Goldman dumps Microsoft off ‘Buy’ list on mobile weakness

“Goldman Sachs Group Inc. analysts cut Microsoft Corp. shares to ‘neutral,’ citing the world’s largest software company’s struggles to gain market share in mobile devices,” Matthew Campbell reports for Bloomberg.

“Microsoft was removed from the bank’s Americas Buy List, with a price target of $28 rather than $32, Goldman Sachs analysts including Sarah Friar wrote in a note to clients,” Campbell reports. “The company needs to win ‘a firmer foothold in the growing migration to mobile devices’ in order to improve investor sentiment, they wrote.”

Campbell reports, “Microsoft has struggled to match mobile offerings from rivals including Apple Inc… Redmond, Washington-based Microsoft has yet to release a tablet computer to compete with Apple’s iPad, 3 million of which were sold in the first 80 days of its release.”

Read more in the full article here.

30 Comments

  1. @Mwwalk
    That was exactly my thought. M$ has underperformed for a long time. Its share price is lower than it was five years ago (without factoring in dividends (annual yield currently 2.63%). So why was it a “buy” in the first place?

    Analysts consistently downgrade a stock after it has underperformed for some time (after finding an excuse in the recent timeframe), and upgrade a stock only after it has overperformed for a while (e.g., APPL). The vast majority are not worth a fraction of the money that they are paid. If they were any good, then they could be independently wealthy trading on their own data. Enough said.

  2. @Mwwalk
    That was exactly my thought. M$ has underperformed for a long time. Its share price is lower than it was five years ago (without factoring in dividends (annual yield currently 2.63%). So why was it a “buy” in the first place?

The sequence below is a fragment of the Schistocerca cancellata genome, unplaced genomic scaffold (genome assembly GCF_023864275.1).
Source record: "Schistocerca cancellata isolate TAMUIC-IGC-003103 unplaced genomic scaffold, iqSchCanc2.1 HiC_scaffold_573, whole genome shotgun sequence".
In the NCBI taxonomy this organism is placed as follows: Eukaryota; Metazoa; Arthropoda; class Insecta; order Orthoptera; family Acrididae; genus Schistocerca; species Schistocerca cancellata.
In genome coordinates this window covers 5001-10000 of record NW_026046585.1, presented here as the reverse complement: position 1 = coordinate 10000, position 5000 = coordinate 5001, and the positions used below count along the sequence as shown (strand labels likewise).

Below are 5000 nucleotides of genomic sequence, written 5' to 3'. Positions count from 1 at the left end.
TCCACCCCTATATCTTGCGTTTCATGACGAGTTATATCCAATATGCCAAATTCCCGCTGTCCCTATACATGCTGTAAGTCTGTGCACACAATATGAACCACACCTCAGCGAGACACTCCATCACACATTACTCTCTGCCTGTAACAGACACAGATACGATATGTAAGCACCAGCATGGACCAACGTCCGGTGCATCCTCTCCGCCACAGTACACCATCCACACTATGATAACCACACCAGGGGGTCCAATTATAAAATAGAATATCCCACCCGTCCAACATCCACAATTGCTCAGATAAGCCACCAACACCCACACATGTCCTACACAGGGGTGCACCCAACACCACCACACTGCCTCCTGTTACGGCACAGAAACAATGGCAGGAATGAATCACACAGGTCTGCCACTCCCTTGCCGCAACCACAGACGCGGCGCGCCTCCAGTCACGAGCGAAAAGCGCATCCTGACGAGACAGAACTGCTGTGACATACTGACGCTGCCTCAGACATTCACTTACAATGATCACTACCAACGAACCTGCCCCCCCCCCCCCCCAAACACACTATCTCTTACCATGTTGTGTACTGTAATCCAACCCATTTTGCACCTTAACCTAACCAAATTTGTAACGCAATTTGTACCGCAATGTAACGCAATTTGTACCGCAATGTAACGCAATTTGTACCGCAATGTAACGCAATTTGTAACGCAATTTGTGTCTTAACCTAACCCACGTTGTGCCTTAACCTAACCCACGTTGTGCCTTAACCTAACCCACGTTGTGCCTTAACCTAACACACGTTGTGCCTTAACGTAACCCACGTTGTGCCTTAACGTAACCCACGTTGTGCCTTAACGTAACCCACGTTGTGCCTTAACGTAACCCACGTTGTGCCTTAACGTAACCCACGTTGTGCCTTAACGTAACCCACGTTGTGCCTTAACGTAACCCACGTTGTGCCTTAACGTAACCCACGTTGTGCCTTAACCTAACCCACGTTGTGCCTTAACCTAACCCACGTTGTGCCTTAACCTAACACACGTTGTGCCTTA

Analysts consistently downgrade a stock after it has underperformed for some time (after finding an excuse in the recent timeframe), and upgrade a stock only after it has overperformed for a while (e.g., APPL). The vast majority are not worth a fraction of the money that they are paid. If they were any good, then they could be independently wealthy trading on their own data. Enough said.

  3. Goldman Sachs Group, Inc. once again prove their incompetence. Microsoft was a blatant ‘Don’t Buy’ two years ago when the Zune hit the fan. No wonder these dimwits hit a financial ice burg and helped sink the economy.

    Their next analysis: Dropping Palm off their ‘Buy’ list. Oops.
    ” width=”19″ height=”19″ alt=”tongue wink” style=”border:0;” />

  4. Goldman Sachs Group, Inc. once again prove their incompetence. Microsoft was a blatant ‘Don’t Buy’ two years ago when the Zune hit the fan. No wonder these dimwits hit a financial ice burg and helped sink the economy.

    Their next analysis: Dropping Palm off their ‘Buy’ list. Oops.
    ” width=”19″ height=”19″ alt=”tongue wink” style=”border:0;” />

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